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Weather spotters

by Brian Manning
HURFANO — Eyes on the ground is what Tom Magnuson, Warning Coordination Meteorologist for the US Weather Bureau in Pueblo, calls his volunteers. Officially, they are called Skywarn Weather Spotters.
They report information about weather conditions around the county, and Magnuson uses that information to determine if a severe weather warning is to be issued. The warnings are important to notify residents of impending weather, and the spotters are especially important this time of year since it is the beginning of the severe thunderstorm season. During the winter, a weather spotter’s role is to report snowfall amounts, freezing precipitation, high winds, and dense fog.
There are 29 spotters in Huerfano County who make observations about high winds, heavy snow, possible tornados and even the size of hailstones. These weather conditions cannot always be detected by radar so spotters provide a valuable service. To be a spotter, no experience or technical knowledge is necessary. The only equipment necessary is a ruler to measure hail size. An inexpensive rain gauge or wind measuring equipment is useful but not required.
These volunteers are trained by the Weather Bureau by attending a face-to-face class in various locations or by taking a class on the internet. By taking advantage of the online courses, they can learn whenever and wherever it is most convenient. The training teaches spotters about thunderstorm structure, which enables them to recognize cloud features and high winds that could be precursors to tornado development. Apparently, specific cloud structures and other clues around thunderstorms can signal tornadic development.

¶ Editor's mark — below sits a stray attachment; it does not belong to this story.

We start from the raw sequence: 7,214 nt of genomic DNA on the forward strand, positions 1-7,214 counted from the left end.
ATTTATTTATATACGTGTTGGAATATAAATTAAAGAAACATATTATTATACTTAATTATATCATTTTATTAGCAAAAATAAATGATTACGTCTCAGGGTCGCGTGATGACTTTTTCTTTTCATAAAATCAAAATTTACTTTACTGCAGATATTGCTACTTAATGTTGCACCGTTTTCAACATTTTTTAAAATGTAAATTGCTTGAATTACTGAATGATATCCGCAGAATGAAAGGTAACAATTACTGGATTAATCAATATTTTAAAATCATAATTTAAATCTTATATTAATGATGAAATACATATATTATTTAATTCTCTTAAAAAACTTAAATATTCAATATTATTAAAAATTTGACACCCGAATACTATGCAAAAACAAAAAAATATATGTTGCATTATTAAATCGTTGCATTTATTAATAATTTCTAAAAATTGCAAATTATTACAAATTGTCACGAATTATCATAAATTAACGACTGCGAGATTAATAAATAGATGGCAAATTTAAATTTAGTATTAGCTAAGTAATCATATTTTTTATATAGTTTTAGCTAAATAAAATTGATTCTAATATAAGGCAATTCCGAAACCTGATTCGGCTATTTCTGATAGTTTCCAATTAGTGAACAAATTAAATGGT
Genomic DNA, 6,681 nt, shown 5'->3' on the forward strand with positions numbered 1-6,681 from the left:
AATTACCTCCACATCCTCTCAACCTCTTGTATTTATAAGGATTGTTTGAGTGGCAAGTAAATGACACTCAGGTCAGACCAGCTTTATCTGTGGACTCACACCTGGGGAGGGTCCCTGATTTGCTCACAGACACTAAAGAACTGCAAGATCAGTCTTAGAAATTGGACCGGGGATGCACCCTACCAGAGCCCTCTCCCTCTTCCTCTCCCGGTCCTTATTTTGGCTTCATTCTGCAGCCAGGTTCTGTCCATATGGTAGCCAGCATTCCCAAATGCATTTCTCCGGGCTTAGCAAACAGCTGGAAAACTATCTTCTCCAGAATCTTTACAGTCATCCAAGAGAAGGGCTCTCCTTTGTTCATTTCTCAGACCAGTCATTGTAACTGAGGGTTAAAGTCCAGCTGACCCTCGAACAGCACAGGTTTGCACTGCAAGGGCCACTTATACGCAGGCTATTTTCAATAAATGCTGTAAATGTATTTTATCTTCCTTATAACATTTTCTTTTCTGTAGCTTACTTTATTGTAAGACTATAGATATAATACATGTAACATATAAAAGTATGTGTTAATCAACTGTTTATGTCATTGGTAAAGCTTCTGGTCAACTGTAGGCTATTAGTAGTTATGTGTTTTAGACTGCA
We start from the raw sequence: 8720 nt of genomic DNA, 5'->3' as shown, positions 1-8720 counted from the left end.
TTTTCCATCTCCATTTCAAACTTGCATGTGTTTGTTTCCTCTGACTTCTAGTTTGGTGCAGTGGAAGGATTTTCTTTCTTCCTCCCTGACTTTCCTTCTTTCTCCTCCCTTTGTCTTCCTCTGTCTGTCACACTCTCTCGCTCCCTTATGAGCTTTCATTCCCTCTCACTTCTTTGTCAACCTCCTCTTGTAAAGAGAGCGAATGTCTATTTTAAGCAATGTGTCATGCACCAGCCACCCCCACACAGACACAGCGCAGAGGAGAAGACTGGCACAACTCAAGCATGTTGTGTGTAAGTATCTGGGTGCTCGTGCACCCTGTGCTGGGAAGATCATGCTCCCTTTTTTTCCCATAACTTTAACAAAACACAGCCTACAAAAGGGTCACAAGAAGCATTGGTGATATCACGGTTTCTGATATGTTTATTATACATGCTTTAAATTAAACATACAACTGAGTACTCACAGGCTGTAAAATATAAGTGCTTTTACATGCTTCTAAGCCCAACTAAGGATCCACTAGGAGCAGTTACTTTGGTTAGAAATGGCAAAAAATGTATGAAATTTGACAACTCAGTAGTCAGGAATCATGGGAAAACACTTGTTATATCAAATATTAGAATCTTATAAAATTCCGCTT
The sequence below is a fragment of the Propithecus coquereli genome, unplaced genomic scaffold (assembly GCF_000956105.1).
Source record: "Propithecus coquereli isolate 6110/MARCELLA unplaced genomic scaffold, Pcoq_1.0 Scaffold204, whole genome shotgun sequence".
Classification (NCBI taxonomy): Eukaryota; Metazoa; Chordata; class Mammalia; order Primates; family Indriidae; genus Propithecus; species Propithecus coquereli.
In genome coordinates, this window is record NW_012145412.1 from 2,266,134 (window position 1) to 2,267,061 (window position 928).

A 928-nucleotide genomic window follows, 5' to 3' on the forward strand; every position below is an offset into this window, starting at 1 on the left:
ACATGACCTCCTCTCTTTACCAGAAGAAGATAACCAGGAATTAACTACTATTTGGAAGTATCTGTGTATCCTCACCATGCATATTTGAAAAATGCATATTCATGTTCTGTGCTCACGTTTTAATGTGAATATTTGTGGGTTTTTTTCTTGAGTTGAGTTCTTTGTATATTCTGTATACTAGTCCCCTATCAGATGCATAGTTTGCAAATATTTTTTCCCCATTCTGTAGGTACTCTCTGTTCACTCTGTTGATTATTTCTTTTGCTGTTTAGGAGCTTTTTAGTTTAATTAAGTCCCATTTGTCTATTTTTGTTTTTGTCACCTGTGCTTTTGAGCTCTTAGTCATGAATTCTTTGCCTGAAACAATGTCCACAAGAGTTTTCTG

Severe weather watches mean conditions are right for this weather to develop and severe warnings mean that this weather has been reported in the area. A severe thunderstorm occurs if hail is more than quarter size or wind gust is more than 58 miles per hour or there is a sustained wind of 40 mph.
Safety is extremely important for spotters and they are told to never put themselves in danger by being outside during severe weather. They watch from inside and report activity.
Anyone who interested in becoming a trained Skywarn Spotter can contact Thomas Maguson at the Pueblo office by e-mail at Thomas.maguson@noaa.gov or by phone at 719-948-9429 x726. The weather bureau has a website that gives information about current weather and spotter training at http://www.weather.gov/pueblo. Volunteer spotters perform a valuable service by helping their neighbors know when severe weather is approaching.

Cards of Thanks

Thank you San Isabel Thank you, San Isabel.  Terrific winds and no Walsenburg outage! ~Carolyn Newman Walsenburg,, CO Thanks from Traditions I want to thank

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